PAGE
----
Ready for a challenge? Identify trees — just by their buds

If you’re anything like us here at the Conservancy, you’re probably ready to see the trees unfurl their green leaves for the summer. Once the leaves are out, it’s fairly easy to identify the oak, hickory, and maple trees around Cuyahoga Valley National Park, as well as the many other species in this area. For those of you who just can’t wait to get outside and explore, however, we have a special challenge: identifying trees just by their buds.

It’s not as hard as you might think—and spring is the perfect time to challenge yourself to find your favorite trees by buds alone. Here are tips for identifying some of the most common trees in CVNP. Two important factors to consider are:

  • The shape of the leaf scars. Leaf scars are the marks left by leaves after they fall off twigs and stems in autumn.
  • Whether buds appear opposite each other or alternate on a twig, as shown here:

Illustration: OSU Extension Aaron Apsley

Image result for oak twigsTwig structure: Alternate

Oak tree buds are sharply pointed and clustered at the end of the twig. Each bud can be either smooth or slightly hairy at the very tip of the bud. Semi-circular leaf scars also appear slightly raised along the twig length. Many oak trees hang onto their leaves through the winter, so you might spot a few hardy leaves still on the branches. Keep an eye out for dropped acorns as well.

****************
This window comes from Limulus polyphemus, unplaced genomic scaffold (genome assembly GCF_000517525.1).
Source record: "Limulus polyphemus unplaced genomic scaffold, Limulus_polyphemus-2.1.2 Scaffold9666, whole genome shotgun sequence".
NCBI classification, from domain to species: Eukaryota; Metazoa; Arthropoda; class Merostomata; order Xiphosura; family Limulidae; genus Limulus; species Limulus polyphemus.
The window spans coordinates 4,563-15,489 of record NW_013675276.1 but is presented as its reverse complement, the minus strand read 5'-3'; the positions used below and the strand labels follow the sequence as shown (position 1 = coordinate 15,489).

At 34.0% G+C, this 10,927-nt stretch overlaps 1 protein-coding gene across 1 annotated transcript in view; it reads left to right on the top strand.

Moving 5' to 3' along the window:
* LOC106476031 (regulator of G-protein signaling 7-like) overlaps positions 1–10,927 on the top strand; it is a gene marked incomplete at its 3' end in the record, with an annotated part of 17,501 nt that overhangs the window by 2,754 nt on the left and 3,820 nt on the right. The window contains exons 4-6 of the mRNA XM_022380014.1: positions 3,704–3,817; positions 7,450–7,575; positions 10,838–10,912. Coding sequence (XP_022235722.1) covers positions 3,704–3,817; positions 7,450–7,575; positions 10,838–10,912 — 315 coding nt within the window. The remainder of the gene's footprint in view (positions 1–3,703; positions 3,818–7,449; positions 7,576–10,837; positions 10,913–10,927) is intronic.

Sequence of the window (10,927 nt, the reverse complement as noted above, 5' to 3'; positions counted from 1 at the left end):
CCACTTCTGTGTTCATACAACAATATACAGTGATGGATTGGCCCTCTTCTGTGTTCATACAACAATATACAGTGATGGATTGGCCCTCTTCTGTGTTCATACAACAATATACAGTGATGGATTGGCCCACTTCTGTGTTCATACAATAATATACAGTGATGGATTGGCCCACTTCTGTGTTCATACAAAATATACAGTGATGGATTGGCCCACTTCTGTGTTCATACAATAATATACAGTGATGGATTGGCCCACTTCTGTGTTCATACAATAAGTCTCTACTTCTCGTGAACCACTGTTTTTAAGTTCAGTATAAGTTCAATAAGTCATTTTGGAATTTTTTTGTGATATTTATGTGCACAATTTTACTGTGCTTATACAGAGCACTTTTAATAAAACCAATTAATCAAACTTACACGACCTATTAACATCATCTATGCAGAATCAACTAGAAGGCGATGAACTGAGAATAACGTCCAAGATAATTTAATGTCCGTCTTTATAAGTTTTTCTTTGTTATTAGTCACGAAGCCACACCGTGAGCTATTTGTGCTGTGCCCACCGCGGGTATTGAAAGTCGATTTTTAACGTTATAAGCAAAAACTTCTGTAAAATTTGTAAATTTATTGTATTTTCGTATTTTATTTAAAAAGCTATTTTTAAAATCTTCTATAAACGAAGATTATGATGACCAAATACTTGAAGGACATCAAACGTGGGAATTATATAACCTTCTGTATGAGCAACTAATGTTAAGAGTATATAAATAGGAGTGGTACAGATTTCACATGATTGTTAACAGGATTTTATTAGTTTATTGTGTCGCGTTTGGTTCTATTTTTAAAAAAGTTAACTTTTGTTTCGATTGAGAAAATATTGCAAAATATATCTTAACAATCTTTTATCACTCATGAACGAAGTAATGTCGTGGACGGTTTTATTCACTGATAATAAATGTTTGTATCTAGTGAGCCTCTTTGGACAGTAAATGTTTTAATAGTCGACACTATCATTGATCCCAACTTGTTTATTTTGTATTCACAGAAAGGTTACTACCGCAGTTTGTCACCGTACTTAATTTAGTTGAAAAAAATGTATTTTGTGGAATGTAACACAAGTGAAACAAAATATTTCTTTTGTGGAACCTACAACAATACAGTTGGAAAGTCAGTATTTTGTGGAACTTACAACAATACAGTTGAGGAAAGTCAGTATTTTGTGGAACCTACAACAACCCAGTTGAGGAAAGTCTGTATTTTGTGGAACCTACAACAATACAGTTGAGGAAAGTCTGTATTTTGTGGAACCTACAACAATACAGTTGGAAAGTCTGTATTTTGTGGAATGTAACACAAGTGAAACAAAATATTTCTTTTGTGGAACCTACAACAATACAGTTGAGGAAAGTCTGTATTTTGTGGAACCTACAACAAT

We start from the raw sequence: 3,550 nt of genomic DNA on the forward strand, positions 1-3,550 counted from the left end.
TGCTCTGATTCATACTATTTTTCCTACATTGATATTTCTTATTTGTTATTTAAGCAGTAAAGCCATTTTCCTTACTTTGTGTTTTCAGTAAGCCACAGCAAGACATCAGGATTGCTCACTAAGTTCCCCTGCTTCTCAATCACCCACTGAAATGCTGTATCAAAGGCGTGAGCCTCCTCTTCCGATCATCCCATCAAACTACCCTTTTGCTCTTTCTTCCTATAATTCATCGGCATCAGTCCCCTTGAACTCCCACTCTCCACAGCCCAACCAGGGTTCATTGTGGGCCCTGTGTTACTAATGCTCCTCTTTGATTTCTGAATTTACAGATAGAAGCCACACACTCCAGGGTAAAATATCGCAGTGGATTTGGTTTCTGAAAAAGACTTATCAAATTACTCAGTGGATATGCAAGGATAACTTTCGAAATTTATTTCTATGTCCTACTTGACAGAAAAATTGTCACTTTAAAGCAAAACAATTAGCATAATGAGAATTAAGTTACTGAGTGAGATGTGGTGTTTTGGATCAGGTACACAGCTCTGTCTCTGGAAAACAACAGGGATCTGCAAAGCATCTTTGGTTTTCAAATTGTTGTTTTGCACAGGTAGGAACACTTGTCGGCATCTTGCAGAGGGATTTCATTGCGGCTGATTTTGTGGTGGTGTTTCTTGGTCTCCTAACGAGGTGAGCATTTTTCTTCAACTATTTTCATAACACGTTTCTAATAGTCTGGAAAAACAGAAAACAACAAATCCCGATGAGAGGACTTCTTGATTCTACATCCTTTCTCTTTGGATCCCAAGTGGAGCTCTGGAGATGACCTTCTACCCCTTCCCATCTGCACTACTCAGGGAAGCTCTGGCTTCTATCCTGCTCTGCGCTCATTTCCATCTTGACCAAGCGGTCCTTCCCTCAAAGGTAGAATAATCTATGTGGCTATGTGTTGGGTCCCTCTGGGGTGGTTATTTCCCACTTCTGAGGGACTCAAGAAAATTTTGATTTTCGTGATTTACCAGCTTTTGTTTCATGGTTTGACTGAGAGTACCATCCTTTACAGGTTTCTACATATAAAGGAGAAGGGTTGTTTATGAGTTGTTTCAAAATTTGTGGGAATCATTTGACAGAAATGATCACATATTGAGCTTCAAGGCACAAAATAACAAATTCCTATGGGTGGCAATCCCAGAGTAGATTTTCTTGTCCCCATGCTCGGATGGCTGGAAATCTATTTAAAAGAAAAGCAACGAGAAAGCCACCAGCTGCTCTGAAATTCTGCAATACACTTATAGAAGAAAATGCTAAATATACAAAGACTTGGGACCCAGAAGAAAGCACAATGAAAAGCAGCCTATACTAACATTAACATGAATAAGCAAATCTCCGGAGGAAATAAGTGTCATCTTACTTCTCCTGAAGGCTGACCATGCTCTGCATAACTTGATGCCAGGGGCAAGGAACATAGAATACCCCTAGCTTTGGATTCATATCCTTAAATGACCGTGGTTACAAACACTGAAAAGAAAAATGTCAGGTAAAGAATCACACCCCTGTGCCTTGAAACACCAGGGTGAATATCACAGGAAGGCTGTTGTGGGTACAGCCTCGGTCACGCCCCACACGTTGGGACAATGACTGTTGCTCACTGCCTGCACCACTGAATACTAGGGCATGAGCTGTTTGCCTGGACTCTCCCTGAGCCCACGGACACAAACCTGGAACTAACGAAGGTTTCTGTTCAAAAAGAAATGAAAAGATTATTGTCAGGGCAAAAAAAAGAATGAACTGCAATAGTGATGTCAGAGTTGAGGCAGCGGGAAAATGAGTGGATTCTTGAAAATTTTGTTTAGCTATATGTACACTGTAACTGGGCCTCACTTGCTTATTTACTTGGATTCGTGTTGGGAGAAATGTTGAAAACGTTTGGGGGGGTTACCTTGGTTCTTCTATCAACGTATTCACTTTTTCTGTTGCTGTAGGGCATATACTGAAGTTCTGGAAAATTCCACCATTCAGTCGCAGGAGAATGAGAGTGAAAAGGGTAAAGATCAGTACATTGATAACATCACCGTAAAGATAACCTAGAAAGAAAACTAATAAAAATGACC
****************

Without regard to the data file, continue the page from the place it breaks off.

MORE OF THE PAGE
Image result for hickory twigsHickory
Twig structure: Alternate

Hickory tree buds grow on stout twigs. The terminal bud is relatively large and can be slightly scaly or covered in fine fuzz. The leaf scar directly beneath buds along the twig is typically heart-shaped. Look for hickory nuts and husks under the tree.

Image result for maple twigs

   Twig structure: Opposite

The terminal buds on maple trees are egg-shaped, not pointed like oak buds, and a bit larger than the other buds along the twig. There are also typically clusters of reddish buds along the length of the twig, called  flower buds. The leaf scar along these twigs is shaped like a crescent.


Image result for beech twigsBeech
Twig structure: Alternate

Beech trees have long, narrow, scaled buds. The bud’s thin shape is quite distinctive and hard to miss, and it’s typically a light brown. You might also spot some wispy white hairs on the buds. Beech trees also have smooth, gray bark that helps with identification before the leaves fill out.

SycamoreImage result for sycamore twigs
Twig structure: Alternate

Sycamore tree twigs follow a zigzag shape—so they branch out angularly instead of following a straight line. The buds are large and cone-shaped, and the leaf scars nearly surround the buds. The bark of the sycamore tree is also quite distinctive—a shaggy, darker bark that peels off to reveal a lighter, younger bark beneath.

BuckeyeImage result for buckeye twigs
Twig structure: Opposite

 The buckeye tree—our state tree!—has medium-sized buds on stout twigs (usually more than a quarter-inch thick). The overlapping scales on the buds are matte instead of shiny, and they flare very slightly at the edges if you look closely. Leaf scars are large and triangular.


If you want to help make sure that native tree species like these and other native plants continue to thrive in Cuyahoga Valley, join us for a Habitat Restoration Drop-In. If you’re interested in learning about other meaningful ways to volunteer for CVNP visit,

Content for this blog post comes from the following sources: Common Ohio Trees, Winter Tree Identification – Opposite Buds, Winter Tree Identification – Alternate Buds, Leaf Identification Key to 88 Ohio Trees